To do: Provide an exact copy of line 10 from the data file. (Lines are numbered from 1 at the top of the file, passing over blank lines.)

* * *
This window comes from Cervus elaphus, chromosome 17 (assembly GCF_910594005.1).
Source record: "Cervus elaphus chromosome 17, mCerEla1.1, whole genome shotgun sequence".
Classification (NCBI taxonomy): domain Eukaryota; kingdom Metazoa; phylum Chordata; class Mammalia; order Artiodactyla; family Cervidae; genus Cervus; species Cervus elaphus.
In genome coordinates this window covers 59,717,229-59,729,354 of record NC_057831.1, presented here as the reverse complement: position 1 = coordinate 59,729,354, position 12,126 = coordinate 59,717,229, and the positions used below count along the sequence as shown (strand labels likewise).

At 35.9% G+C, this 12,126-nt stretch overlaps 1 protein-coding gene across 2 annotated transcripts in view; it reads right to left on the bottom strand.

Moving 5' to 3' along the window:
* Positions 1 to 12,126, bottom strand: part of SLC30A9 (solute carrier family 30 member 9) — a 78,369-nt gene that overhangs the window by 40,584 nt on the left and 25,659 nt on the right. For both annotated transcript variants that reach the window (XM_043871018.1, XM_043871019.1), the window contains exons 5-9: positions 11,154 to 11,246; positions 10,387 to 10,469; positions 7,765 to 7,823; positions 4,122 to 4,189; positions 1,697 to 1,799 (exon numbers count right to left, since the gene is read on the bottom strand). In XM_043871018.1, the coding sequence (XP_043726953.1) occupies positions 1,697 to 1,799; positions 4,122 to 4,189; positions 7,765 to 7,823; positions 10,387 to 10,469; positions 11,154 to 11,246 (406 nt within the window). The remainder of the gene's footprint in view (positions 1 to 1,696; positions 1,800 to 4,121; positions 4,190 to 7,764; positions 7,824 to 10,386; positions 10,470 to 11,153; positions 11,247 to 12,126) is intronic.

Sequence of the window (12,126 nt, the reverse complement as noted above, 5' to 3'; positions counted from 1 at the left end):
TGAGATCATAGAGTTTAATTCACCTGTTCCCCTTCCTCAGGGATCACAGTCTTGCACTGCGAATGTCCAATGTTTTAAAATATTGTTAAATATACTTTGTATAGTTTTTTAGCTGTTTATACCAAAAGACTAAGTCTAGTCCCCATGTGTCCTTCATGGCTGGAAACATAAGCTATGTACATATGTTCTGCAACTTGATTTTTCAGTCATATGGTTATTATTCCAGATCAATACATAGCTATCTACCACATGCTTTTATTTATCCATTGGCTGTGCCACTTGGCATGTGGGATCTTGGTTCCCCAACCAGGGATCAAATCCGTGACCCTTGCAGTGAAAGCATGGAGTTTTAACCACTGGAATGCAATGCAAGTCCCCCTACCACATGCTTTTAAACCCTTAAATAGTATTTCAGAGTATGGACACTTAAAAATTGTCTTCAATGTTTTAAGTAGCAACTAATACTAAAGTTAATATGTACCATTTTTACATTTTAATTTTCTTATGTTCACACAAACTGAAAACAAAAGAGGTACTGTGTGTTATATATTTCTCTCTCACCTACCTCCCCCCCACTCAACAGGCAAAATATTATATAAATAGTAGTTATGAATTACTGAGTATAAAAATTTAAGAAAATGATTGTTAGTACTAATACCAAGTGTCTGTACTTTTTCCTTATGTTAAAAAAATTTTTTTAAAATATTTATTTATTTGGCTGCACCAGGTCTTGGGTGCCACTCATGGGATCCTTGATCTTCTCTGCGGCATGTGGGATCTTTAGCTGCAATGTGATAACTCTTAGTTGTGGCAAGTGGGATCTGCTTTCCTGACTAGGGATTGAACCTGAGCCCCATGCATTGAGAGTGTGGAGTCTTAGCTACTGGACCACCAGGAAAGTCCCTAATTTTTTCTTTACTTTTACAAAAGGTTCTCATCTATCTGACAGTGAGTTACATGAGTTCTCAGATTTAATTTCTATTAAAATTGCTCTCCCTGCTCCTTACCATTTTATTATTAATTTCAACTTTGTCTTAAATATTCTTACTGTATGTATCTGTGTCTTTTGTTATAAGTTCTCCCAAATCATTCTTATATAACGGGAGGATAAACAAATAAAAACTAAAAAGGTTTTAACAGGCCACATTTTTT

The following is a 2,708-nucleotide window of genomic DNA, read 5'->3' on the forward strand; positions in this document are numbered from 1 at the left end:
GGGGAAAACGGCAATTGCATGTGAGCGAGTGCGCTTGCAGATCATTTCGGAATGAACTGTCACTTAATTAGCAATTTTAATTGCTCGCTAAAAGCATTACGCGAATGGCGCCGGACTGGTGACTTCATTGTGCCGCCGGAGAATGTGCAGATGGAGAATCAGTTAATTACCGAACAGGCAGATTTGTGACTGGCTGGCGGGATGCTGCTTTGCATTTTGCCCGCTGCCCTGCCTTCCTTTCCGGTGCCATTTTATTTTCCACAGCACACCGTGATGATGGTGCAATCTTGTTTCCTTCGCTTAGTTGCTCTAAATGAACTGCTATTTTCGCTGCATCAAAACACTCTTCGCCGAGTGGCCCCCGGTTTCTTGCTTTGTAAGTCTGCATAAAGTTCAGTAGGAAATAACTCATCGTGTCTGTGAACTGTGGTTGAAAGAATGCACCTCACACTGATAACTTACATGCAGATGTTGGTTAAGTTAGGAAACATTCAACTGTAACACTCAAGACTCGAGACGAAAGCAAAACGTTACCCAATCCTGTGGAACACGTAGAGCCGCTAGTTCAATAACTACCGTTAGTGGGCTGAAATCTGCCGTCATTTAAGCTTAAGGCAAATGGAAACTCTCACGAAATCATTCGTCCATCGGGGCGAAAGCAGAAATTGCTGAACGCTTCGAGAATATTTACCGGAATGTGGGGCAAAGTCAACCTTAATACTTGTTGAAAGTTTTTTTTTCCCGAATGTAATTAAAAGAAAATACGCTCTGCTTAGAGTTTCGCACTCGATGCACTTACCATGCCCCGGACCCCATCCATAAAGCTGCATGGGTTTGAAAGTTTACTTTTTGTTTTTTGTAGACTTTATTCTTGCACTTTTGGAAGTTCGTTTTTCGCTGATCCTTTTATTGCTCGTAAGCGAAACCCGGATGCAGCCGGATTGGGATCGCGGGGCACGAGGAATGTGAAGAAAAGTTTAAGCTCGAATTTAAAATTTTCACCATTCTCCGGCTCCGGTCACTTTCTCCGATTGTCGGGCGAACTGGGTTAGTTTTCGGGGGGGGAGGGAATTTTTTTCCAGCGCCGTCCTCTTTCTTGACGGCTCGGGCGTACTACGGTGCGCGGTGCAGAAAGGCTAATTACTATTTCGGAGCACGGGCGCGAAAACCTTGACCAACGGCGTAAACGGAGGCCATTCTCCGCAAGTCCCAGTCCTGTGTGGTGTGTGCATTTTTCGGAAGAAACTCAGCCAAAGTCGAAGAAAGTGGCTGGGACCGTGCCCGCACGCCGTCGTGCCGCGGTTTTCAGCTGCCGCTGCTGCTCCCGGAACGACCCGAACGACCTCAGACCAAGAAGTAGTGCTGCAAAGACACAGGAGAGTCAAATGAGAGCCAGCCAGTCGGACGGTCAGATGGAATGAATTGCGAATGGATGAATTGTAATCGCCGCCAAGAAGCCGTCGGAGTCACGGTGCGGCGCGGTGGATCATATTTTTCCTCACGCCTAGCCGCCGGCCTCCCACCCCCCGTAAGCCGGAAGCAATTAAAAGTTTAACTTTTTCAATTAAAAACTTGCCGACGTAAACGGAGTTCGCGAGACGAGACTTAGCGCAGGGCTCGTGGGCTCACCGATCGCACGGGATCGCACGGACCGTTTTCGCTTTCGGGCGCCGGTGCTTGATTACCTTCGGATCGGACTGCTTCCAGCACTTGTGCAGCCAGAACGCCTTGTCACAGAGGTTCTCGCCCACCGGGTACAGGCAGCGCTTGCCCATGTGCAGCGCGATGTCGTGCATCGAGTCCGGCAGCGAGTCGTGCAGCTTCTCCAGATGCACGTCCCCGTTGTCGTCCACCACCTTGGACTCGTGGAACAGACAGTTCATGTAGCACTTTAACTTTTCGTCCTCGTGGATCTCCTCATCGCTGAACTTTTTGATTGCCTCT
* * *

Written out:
The following is a 2,708-nucleotide window of genomic DNA, read 5'->3' on the forward strand; positions in this document are numbered from 1 at the left end: